Theodosius, for one last time, had the opportunity to display his clemency in the aftermath of the battle: the surviving forces of Arbogast and Eugenius were ultimately amalgamated with the troops that Theodosius had brought with him from the East. As the author points out, however, this act should not simply be explained as an act of mercy on the part of Theodosius: the small number of troops in the Roman army, particularly after the bloody battle on the Frigidus, left Theodosius no other option but to spare the survivors of the opposing army (pp. 219-20). Unfortunately for Theodosius (and perhaps the empire as a whole), he was not long to survive his victory. The emperor died in January of 395, leaving behind a number of unresolved issues which, as Leppin discusses, were to cause severe difficulties for Theodosius' successors in future (pp. 220-28).
In the final section of his book (pp. 229-39), Leppin discusses the overall rule of Theodosius. Rather than being a real innovator, Theodosius tended instead to merely react to events as best he could. The one real innovation of Theodosius' reign, in Leppin's opinion, was his use of Christianity to support his rule, as exemplified by his 'alliance' with orthodox Christianity in the East (p. 238). The various actions of the emperor cannot, in any case, solely be explained on the grounds of his religious piety, as some scholars have done. The primary aim of Theodosius was, according to the author, to integrate the disparate groups within the empire as much as possible, a policy that sometimes overrode purely religious considerations (pp. 232f.).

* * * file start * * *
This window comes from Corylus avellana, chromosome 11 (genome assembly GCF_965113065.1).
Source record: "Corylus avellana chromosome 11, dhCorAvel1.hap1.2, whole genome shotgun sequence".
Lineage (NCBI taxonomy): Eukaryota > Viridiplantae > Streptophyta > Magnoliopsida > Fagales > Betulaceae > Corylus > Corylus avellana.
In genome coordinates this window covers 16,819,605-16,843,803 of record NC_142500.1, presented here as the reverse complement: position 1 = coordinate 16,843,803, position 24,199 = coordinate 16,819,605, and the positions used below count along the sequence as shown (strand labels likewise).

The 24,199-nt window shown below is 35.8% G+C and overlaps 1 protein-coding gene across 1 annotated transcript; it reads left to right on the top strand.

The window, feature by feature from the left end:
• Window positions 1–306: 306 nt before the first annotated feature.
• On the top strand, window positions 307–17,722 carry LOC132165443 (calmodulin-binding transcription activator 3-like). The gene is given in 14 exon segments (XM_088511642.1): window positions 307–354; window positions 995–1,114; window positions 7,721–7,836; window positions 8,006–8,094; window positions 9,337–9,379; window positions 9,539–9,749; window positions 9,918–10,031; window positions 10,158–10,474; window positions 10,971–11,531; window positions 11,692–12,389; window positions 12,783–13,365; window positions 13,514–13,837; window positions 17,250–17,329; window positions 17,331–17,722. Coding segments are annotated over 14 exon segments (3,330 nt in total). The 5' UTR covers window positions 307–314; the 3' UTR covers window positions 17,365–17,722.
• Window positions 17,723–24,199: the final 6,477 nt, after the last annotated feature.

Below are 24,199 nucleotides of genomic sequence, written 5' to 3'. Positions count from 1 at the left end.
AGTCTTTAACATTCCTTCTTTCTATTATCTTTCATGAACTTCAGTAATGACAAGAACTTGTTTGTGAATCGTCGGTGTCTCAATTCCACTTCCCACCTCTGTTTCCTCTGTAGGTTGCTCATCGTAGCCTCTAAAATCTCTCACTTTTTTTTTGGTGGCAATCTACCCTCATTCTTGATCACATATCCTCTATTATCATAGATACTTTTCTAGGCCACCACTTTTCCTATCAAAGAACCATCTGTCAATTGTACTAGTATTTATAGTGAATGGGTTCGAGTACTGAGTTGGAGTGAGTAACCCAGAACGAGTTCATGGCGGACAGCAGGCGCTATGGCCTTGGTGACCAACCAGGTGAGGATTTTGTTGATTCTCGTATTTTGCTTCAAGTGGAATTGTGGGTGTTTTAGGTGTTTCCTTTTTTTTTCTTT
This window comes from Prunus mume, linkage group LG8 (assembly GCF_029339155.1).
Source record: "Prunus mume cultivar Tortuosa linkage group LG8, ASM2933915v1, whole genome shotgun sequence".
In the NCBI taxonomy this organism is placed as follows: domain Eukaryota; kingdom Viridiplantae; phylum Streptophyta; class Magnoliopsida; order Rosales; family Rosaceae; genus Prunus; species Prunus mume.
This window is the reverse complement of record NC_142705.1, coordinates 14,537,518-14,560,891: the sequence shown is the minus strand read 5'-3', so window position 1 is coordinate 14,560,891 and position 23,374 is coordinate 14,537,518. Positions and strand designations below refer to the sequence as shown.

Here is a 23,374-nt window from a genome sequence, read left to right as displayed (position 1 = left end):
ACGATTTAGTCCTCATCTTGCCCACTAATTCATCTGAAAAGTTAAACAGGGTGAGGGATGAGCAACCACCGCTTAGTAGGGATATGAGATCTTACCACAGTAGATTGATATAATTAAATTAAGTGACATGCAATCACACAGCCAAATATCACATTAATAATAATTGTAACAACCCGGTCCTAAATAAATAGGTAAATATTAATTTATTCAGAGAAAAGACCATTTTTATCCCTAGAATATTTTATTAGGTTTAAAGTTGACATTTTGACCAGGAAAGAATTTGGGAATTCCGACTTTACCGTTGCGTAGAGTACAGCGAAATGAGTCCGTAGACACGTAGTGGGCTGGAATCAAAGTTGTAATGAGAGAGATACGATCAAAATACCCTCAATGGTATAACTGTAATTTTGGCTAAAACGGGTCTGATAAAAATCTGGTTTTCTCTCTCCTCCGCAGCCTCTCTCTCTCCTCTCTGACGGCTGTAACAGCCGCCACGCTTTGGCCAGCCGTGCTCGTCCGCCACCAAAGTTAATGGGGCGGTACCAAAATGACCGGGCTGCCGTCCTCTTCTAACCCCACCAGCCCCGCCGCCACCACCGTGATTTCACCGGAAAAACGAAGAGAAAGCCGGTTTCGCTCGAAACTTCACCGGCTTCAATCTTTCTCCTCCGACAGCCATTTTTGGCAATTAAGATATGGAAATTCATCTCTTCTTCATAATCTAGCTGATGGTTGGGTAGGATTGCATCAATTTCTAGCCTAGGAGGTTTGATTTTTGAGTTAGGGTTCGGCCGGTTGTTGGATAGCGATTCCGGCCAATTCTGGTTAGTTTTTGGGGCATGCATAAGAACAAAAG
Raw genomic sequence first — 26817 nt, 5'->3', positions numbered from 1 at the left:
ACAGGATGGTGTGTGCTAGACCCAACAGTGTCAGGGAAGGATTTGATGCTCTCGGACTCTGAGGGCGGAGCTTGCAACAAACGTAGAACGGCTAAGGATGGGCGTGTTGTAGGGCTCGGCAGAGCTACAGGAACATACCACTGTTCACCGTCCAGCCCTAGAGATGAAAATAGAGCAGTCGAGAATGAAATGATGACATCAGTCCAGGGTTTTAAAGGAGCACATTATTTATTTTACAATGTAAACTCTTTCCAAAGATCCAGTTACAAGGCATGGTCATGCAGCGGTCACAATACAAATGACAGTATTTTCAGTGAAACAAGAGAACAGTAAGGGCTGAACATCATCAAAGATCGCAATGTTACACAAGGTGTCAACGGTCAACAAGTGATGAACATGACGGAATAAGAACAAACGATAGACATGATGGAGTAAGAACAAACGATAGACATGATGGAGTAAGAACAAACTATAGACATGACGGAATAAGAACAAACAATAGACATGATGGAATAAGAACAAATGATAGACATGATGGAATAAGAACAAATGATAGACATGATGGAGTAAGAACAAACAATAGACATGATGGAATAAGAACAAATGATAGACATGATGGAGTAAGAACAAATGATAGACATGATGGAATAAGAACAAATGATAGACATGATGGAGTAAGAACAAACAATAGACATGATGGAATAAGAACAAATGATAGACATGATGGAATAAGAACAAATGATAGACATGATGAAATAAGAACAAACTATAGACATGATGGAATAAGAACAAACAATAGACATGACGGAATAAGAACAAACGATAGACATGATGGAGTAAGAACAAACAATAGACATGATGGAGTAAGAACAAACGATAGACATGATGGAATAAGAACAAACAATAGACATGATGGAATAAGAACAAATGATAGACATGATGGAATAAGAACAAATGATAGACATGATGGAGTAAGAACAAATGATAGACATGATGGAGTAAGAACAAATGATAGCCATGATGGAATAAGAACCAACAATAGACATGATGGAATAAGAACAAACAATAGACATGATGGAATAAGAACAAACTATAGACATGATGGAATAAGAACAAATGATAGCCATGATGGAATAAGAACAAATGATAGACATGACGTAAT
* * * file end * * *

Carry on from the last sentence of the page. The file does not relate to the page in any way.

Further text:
According to Leppin, Theodosius' religious policy presented a decided contradiction. First of all, the emperor did not let his adherence to orthodox Christianity interfere with such practical matters as tax collection. In addition, there was often a marked difference between the harsh penalties threatened against heretical religious groups in Theodosius' legislation and the toleration he showed to many in actual practice. When outbreaks of religious violence did occur during Theodosius' reign, he generally avoided cruel punishments for those involved. In Leppin's view, the leniency of the emperor on such occasions may have been one of the reasons why the cause of orthodox Christianity appears to have advanced so much during Theodosius' reign (pp. 225-28).